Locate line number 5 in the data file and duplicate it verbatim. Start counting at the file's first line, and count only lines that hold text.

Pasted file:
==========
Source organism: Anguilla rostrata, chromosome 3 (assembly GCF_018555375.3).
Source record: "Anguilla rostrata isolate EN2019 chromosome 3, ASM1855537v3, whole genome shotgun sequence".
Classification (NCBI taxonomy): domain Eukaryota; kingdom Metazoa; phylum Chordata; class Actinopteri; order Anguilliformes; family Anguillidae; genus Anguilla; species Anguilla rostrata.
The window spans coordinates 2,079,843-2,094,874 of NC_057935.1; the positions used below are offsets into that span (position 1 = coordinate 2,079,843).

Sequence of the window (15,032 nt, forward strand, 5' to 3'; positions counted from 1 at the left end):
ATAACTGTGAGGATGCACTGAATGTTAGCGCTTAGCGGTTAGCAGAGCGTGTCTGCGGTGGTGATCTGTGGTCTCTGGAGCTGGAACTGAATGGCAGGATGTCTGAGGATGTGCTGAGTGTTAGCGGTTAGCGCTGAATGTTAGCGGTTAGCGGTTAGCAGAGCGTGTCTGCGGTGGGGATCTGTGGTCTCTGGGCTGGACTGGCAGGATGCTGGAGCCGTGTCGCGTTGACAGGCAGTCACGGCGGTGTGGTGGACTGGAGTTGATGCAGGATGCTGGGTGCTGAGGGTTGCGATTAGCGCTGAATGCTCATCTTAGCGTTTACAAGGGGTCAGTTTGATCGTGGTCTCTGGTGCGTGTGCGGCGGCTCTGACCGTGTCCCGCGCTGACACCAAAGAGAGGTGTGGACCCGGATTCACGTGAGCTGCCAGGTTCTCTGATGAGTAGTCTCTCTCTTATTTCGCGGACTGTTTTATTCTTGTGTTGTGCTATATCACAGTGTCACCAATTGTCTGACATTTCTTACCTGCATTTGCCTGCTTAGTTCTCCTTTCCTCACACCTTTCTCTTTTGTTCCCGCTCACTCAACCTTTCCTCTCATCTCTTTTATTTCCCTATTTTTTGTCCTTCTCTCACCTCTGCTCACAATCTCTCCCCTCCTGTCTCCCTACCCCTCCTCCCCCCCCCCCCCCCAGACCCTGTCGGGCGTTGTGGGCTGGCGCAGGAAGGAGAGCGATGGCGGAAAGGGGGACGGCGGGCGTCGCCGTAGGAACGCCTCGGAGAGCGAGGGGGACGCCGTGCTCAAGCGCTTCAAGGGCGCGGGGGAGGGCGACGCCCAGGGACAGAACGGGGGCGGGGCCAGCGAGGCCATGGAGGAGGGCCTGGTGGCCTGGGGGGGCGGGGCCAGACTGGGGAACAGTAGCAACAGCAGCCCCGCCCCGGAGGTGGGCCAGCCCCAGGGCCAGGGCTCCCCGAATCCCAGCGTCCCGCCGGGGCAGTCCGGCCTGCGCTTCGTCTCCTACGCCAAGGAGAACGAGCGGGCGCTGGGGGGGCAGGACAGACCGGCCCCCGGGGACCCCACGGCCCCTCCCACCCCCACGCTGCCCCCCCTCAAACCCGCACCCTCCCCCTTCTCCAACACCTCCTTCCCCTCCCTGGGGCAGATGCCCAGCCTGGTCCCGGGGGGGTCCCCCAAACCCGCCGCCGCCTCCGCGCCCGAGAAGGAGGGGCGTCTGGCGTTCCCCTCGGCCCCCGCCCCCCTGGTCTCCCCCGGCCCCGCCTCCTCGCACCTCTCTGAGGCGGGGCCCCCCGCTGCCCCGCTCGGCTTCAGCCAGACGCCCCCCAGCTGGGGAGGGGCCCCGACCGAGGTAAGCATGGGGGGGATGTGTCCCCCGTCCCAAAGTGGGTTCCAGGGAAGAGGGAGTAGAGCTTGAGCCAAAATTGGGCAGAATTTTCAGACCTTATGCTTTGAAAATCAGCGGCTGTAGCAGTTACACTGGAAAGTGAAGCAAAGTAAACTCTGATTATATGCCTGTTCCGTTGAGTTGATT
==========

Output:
Sequence of the window (15,032 nt, forward strand, 5' to 3'; positions counted from 1 at the left end):